Global stock markets had a positive week despite the escalating conflict in the Middle East and recent data highlighting sticky inflation in the United States
Last weekend’s attacks in Israel caused falls in share prices at the start of the week as oil prices surged again and investors worried about the impact of yet another geopolitical crisis. However, concerns about the potential repercussions for financial markets ebbed as the week progressed. There was welcome news on Tuesday as US Federal Reserve officials said that recent rises in bond yields – and their consequent dampening of economic activity – may mean there is less of a need for policymakers to increase interest rates in the months ahead. But the news on Thursday that US inflation remained unchanged in September at an annualised rate of 3.7% led to further nervousness.
On Wall Street, the Dow Jones Industrial Average ended trading on Thursday 0.7% up for the week so far, with the S&P 500 advancing 1%. Latest research showed a fresh fall in small business confidence, while data indicated that factory gate prices had risen in September. Despite the Fed’s dovish comments earlier in the week, bond yields rose on Thursday following an unsuccessful auction of US Treasury bills, which suggested American financial markets are still expecting further rate hikes in the near term.
In the UK, the FTSE 100 closed on Thursday 2% up for the week so far, with the rise in oil prices providing a boost to major energy firms. Mining stocks also gained on speculation that the Chinese government may be planning further stimulus measures. Official data indicated that the British economy had expanded fractionally in August, but many analysts nonetheless expect the country to fall into recession in the months ahead. Updated forecasts from the International Monetary Fund predicted the UK would be the weakest of the G7 economies in 2024.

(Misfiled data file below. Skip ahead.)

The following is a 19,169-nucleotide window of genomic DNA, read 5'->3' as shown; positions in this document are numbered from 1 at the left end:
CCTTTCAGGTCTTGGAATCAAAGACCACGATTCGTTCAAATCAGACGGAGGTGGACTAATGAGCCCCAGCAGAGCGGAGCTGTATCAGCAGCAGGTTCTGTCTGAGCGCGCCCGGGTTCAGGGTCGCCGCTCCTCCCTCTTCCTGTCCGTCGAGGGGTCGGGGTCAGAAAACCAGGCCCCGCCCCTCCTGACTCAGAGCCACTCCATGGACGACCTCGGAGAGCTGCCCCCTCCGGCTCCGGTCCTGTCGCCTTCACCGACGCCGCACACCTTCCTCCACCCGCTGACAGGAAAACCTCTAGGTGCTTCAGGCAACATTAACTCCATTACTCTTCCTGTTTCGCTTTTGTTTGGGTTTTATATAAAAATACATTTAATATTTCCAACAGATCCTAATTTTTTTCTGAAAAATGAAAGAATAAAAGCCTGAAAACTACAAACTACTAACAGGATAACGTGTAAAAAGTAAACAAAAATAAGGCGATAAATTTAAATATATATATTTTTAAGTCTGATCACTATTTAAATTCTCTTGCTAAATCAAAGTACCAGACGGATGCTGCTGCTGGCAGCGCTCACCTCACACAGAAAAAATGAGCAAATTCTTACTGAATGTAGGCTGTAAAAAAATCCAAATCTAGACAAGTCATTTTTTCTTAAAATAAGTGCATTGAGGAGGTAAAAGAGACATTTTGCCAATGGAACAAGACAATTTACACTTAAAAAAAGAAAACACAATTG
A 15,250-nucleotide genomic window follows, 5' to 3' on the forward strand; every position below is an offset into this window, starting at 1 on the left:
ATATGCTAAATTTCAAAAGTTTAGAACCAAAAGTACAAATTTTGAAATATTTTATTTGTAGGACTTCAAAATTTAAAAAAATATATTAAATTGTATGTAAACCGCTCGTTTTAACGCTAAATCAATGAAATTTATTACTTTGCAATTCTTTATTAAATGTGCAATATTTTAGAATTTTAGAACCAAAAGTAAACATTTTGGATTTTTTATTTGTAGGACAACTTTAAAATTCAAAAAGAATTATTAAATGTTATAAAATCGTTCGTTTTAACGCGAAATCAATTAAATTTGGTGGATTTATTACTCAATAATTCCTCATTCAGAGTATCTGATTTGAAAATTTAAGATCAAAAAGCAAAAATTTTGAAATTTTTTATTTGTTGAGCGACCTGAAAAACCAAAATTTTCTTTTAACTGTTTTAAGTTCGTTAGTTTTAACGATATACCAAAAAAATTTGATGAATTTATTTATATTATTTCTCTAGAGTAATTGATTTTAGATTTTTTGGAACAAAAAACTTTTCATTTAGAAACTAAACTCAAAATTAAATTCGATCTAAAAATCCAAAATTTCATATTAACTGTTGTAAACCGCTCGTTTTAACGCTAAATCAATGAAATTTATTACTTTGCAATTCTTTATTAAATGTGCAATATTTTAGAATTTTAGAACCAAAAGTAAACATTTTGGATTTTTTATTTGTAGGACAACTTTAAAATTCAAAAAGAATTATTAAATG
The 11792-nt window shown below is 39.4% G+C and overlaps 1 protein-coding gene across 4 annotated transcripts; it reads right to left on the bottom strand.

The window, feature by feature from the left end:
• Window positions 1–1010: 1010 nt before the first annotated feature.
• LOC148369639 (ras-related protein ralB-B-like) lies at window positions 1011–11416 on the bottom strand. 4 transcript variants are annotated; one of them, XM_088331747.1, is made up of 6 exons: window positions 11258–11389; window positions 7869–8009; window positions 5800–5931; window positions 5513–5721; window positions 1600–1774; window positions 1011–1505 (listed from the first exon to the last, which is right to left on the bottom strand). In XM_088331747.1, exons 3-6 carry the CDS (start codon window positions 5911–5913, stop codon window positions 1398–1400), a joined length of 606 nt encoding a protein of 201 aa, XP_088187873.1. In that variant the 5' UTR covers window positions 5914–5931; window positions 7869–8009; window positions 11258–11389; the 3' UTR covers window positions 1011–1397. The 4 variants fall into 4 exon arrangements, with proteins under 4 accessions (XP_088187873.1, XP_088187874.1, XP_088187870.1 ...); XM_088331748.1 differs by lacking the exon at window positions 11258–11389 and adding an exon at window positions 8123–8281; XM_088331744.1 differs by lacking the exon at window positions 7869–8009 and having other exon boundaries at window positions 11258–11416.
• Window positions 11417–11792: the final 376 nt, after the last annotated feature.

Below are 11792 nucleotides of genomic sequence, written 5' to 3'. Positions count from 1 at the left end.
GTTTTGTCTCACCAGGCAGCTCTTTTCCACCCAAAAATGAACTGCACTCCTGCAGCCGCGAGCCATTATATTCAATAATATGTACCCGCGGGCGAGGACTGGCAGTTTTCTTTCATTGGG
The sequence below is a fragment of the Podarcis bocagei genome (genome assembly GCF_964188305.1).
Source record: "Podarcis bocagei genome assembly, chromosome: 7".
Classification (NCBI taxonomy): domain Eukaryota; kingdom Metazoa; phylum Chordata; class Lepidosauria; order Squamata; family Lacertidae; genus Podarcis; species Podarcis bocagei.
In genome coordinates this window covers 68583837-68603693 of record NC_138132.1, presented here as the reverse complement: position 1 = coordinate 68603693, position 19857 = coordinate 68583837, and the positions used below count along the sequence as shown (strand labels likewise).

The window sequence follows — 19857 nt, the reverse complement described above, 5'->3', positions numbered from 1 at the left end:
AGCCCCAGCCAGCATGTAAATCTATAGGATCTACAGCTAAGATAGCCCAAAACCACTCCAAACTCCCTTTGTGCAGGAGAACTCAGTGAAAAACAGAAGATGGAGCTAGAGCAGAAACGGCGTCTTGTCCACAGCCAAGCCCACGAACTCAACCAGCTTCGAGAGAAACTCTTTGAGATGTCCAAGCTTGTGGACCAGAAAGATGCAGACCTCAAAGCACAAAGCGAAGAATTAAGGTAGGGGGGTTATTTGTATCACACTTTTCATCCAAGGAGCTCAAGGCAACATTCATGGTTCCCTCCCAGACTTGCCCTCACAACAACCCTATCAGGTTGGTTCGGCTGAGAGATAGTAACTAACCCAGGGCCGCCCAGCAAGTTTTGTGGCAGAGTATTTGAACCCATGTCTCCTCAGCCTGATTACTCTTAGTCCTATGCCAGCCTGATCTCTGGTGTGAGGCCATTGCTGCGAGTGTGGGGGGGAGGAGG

In Frankfurt, the DAX index ended Thursday’s session up 1.3% for the week, while France’s CAC 40 gained 0.6%. Sentiment was boosted by rising hopes that the European Central Bank was on the verge of bringing its programme of monetary tightening to an end. However, luxury goods stocks slipped back in the wake of a downbeat trading statement from one of the sector’s biggest names. Gas prices across Europe surged following news of the Hamas attacks in Israel as well as reports that damage to a major supply pipeline in the Baltic Sea may have been a result of sabotage.
In Asia, the Hang Seng index in Hong Kong surged 4.3% as speculation grew that Chinese authorities were planning another multi-billion dollar injection of stimulus cash to kick-start the country’s economy. Investors appeared to have already priced in the news that a major property developer was set to default on a significant chunk of its debt. Meanwhile, Japan’s Nikkei 225 index of leading shares advanced 4.8%, buoyed by hopes of rate cuts in the US and signs that domestic inflationary pressures are easing. Semiconductor stocks led the way with strong gains following the news that a major Taiwanese microchip manufacturer plans to expand production facilities in Japan.
Hong Kong Hang Seng
Note: all market data contained within the article is sourced from Bloomberg unless stated otherwise, data as at 12 October 2023.